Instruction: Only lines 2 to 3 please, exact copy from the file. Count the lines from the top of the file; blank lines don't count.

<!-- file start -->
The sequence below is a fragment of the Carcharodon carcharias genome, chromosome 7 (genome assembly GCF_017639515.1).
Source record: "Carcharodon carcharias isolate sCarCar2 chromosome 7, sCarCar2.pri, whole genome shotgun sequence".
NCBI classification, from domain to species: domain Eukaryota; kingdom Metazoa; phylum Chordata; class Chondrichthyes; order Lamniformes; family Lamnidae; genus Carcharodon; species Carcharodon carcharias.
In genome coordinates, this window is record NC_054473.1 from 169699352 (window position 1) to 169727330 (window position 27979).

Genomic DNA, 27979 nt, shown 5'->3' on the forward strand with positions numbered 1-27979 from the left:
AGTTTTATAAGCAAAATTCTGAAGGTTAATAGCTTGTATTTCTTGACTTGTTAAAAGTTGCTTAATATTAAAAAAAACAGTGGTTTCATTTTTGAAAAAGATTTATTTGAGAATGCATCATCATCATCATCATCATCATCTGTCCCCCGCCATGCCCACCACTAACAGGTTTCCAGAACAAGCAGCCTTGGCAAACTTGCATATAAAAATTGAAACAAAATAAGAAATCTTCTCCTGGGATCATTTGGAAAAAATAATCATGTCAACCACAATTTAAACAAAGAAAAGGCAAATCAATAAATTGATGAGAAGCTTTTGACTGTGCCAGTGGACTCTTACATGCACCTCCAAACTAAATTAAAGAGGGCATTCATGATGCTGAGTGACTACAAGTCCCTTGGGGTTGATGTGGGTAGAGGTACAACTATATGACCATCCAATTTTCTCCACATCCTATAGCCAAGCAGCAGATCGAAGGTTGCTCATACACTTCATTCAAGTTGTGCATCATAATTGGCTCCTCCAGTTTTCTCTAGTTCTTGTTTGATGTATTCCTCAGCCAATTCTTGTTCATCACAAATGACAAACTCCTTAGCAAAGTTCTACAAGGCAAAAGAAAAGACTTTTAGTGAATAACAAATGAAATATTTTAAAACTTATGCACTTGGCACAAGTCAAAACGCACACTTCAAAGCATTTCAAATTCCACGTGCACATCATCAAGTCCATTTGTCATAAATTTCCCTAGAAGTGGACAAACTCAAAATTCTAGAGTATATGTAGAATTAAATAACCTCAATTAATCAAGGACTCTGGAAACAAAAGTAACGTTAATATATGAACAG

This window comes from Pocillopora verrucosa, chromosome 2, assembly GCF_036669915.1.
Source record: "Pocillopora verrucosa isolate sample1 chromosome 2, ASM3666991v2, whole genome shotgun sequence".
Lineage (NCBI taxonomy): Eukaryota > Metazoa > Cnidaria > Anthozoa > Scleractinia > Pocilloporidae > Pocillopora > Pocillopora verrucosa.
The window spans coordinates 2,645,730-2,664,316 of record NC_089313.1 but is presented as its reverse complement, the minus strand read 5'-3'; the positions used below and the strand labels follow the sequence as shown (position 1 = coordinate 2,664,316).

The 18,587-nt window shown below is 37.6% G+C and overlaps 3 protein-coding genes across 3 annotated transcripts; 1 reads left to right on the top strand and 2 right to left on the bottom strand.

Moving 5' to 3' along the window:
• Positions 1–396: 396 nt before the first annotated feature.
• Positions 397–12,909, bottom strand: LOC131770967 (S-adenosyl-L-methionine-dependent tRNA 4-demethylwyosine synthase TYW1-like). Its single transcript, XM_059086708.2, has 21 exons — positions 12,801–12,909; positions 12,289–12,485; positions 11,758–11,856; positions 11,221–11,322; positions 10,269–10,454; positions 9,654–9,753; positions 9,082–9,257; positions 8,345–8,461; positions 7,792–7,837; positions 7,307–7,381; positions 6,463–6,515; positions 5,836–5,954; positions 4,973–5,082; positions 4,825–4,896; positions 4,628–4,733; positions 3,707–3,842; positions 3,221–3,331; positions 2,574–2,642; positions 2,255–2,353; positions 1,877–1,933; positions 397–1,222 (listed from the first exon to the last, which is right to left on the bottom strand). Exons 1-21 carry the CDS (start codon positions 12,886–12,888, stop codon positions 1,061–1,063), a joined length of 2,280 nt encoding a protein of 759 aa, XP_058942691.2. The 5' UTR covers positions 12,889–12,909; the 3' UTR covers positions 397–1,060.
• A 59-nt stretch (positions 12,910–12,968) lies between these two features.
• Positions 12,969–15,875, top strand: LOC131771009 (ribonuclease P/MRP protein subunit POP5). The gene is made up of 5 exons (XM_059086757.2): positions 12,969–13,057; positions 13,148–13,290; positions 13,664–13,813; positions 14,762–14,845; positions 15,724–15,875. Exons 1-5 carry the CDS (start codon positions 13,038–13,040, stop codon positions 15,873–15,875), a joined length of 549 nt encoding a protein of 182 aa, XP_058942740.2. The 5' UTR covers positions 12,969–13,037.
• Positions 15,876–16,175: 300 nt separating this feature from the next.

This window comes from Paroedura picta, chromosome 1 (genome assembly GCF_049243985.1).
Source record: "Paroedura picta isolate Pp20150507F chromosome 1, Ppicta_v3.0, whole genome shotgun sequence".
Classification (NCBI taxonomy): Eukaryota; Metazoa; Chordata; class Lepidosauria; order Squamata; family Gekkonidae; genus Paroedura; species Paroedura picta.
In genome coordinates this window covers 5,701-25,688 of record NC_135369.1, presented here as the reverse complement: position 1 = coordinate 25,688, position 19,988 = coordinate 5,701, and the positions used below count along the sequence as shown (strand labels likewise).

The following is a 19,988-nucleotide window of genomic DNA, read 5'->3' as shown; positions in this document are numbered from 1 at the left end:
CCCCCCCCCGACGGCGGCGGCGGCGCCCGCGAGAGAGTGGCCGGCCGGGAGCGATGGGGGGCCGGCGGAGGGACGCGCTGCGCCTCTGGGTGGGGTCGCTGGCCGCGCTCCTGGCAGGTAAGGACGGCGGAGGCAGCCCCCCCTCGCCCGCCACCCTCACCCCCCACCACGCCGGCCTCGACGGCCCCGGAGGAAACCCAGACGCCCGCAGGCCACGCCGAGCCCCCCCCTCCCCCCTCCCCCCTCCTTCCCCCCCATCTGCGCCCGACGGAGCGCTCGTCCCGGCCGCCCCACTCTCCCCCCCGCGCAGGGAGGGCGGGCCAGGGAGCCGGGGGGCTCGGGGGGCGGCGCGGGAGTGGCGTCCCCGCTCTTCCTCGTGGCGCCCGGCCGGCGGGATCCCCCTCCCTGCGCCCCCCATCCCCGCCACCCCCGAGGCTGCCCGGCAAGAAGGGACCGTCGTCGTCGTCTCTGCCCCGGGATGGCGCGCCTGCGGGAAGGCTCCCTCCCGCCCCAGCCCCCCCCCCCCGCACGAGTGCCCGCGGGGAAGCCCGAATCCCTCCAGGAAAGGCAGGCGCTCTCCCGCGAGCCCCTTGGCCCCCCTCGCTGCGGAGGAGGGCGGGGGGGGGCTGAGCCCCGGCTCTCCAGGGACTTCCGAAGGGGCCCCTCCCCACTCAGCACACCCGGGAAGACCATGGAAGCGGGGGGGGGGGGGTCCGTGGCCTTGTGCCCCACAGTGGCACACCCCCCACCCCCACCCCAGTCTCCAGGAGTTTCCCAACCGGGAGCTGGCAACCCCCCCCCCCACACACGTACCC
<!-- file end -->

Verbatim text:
Source record: "Carcharodon carcharias isolate sCarCar2 chromosome 7, sCarCar2.pri, whole genome shotgun sequence".
NCBI classification, from domain to species: domain Eukaryota; kingdom Metazoa; phylum Chordata; class Chondrichthyes; order Lamniformes; family Lamnidae; genus Carcharodon; species Carcharodon carcharias.